– Minnesotans who love golf can't always make it to Augusta during the first week of April, but those who attended the Ryder Cup at Hazeltine National last fall got a taste of this weekend at the Masters.

European Ryder Cup standouts Justin Rose and Sergio Garcia will be last off the tee on Sunday and will follow American Ryder Cup members Rickie Fowler and Jordan Spieth, who will be one group behind Ryan Moore, whose putt clinched the Americans' emotional victory at Hazeltine.

Rose and Garcia lead the Masters at 6 under par. Fowler is one behind and Spieth, Moore and fellow American Charley Hoffman are at 4 under.

"We could really push each other," Fowler said. "it's always fun when you're playing with one of your good buddies."

As was the case during the Ryder Cup, Saturday at the Masters featured a moving homage to Arnold Palmer. "What did Arnie do?" Jordan Spieth asked, before pulling off a dramatic shot into the 13th green.

Palmer would have appreciated what the patrons saw at Augusta National on Saturday. Spieth finished his round with a 70.07 scoring average in the Masters, the best of any player over the last 30 years with 15 or more rounds played, and Rose noted that you didn't need statistical analysis to enjoy the golf. "Blue skies, firm fairways," he said. "A beautiful day."

Rose produced the round of the day, a 67, to move into a first-place tie with Garcia. Sunday, Rose will attempt to become the second player ever to win majors at Merion and Augusta National. The other: Ben Hogan. He will also try to add a green jacket to the gold medal he won in the Olympics last summer in Rio.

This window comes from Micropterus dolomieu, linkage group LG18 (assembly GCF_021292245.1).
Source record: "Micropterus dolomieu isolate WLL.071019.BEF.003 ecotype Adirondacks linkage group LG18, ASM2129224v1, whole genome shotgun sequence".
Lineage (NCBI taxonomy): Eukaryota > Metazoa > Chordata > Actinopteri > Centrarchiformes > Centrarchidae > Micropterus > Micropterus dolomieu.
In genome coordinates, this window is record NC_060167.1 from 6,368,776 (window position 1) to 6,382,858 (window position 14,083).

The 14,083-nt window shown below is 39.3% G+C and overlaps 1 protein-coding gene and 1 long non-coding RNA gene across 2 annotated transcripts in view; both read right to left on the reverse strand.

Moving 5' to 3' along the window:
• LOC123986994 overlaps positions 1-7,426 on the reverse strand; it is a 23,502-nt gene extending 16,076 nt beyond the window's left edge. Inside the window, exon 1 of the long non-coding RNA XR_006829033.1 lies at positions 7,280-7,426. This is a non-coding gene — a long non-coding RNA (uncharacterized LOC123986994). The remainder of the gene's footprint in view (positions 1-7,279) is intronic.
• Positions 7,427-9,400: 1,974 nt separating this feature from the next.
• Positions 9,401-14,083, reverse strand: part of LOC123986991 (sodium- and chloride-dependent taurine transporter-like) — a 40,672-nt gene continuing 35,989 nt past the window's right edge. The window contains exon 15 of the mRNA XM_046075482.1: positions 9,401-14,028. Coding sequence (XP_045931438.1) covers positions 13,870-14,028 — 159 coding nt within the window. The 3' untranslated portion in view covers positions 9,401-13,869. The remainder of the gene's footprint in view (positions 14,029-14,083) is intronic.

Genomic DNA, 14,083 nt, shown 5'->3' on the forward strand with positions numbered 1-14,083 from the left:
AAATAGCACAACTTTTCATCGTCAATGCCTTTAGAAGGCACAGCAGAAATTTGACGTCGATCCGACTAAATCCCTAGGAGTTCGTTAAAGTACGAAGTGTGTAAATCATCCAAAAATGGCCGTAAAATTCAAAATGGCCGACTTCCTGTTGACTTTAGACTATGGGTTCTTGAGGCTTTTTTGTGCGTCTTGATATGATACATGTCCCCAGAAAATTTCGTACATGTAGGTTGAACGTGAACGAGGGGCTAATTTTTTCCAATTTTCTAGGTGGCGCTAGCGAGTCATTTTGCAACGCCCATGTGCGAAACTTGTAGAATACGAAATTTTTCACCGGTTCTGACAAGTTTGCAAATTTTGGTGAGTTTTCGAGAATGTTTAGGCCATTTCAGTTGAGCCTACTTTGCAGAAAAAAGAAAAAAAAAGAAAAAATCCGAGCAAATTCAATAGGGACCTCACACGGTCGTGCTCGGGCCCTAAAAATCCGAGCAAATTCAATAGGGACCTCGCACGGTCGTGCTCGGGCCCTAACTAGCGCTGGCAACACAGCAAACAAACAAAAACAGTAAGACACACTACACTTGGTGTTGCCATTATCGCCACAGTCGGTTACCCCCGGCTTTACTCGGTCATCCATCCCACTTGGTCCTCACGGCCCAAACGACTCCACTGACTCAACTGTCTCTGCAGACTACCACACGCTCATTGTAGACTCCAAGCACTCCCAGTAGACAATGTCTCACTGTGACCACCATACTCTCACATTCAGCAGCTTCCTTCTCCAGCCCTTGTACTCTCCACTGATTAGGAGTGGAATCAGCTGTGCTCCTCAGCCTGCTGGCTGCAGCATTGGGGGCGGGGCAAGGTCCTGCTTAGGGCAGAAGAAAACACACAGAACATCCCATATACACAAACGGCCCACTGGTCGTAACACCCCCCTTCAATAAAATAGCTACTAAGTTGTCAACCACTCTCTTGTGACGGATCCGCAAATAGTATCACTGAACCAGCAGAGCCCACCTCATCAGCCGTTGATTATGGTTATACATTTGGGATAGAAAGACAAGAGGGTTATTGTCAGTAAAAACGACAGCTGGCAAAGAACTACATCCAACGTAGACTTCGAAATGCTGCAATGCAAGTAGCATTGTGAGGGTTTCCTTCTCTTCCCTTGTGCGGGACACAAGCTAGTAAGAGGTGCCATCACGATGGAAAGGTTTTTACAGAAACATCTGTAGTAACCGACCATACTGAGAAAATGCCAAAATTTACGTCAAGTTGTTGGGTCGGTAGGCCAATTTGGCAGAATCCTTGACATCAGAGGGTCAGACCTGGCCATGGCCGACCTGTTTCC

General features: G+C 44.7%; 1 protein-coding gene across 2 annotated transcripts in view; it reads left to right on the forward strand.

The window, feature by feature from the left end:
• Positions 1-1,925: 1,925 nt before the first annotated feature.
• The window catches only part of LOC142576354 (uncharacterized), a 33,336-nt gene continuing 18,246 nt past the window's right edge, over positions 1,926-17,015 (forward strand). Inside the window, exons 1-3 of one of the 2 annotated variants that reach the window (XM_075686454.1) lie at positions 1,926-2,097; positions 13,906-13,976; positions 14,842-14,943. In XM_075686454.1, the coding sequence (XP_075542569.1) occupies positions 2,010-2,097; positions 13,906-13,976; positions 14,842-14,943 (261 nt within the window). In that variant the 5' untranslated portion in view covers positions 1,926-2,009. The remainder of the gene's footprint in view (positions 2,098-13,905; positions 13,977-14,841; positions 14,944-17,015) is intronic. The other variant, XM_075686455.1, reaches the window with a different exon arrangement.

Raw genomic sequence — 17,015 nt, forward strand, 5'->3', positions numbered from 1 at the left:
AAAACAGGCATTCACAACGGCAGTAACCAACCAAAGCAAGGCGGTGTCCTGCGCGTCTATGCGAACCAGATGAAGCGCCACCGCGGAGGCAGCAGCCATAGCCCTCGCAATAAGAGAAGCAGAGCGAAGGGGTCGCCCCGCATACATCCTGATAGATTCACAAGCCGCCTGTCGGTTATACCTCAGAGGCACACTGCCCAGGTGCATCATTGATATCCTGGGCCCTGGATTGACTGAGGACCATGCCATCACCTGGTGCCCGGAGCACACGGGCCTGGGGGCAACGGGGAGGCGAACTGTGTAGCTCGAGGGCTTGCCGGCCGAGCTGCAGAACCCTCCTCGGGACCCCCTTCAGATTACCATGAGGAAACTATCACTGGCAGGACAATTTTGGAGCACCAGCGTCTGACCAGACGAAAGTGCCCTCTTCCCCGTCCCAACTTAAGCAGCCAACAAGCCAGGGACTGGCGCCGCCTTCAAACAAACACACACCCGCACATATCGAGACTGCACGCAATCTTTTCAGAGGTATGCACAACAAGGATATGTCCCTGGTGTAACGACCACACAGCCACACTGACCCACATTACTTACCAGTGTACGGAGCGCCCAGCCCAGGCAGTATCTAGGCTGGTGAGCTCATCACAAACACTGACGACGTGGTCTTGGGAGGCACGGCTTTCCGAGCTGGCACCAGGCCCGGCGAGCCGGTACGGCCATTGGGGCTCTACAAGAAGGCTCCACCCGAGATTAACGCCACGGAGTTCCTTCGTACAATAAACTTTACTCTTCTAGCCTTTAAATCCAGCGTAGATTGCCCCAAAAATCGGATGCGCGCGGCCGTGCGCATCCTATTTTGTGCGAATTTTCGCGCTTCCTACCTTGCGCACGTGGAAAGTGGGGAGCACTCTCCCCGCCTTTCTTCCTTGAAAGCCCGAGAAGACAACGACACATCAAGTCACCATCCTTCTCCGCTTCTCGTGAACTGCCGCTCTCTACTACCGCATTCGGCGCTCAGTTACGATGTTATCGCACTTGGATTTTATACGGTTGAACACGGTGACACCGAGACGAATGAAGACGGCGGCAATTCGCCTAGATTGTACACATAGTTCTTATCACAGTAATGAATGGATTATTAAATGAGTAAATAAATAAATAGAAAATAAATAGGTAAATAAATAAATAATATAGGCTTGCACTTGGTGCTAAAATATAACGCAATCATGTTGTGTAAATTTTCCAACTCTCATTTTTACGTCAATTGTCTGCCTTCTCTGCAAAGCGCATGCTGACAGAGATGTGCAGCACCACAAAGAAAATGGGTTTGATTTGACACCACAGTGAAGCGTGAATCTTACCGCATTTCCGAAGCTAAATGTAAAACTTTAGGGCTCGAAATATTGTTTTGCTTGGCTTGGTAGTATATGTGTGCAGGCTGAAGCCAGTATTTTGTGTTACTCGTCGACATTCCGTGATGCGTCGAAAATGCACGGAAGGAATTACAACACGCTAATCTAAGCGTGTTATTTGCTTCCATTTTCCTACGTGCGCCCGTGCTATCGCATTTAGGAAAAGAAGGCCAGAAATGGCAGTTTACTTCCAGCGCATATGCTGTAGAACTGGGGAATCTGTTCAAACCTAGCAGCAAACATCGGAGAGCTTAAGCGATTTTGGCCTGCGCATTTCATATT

Since the beginning of 2014, Rose is 30 under in the third rounds of majors, five shots better than anyone else. "There's wonderful story lines," Rose said. "Obviously, I'm a major champion, but I'm certainly looking for my first Masters and my first green jacket. This is a place I dearly love and would dearly love to be part of the history here."

Garcia had averaged a 75 in third rounds of the Masters before this Saturday, when he produced a 70 that included a 34 on the back nine. Sunday, he will try to win his first major at the age of 37 on what would have been the 60th birthday of countryman Seve Ballesteros, the first Spaniard to win a Masters.

"It's definitely improved," Garcia said of his relationship with the tournament. "The main thing that's improved is the way I'm looking at it."

If Spieth honored Palmer, Garcia inadvertently paid homage to Fred Couples, whose only major victory came at Augusta National in 1992 after his tee shot on 12 on Sunday refused to roll down the bank and into Rae's Creek. Saturday, Garcia's approach to the 13th displayed similar Velcro properties, staying improbably dry.

"I've definitely had some good breaks, through all three rounds," Garcia said. "Thirteen was one of them."

The leaderboard is packed with big names and stories. Fowler, second at minus-5, is a younger version of Garcia, a phenom who has failed to win a major. "This is by far the best I've ever felt in a major," Fowler said.

Moore shot 69 and is tied with Spieth and Hoffman at minus-4. Hoffman lost the lead with a 72 but made pars at 17 and 18 after hitting his tee shot at 16 into the pond.

Lurking in seventh and eighth place are two former Masters champions, Adam Scott and Charl Schwartzel. Asked to rate the tournament on a scale of 10, Fowler said, "Eleven and a half."

Blues skies, green jackets and a scoreboard dripping with red. This could be a special Sunday at the Masters.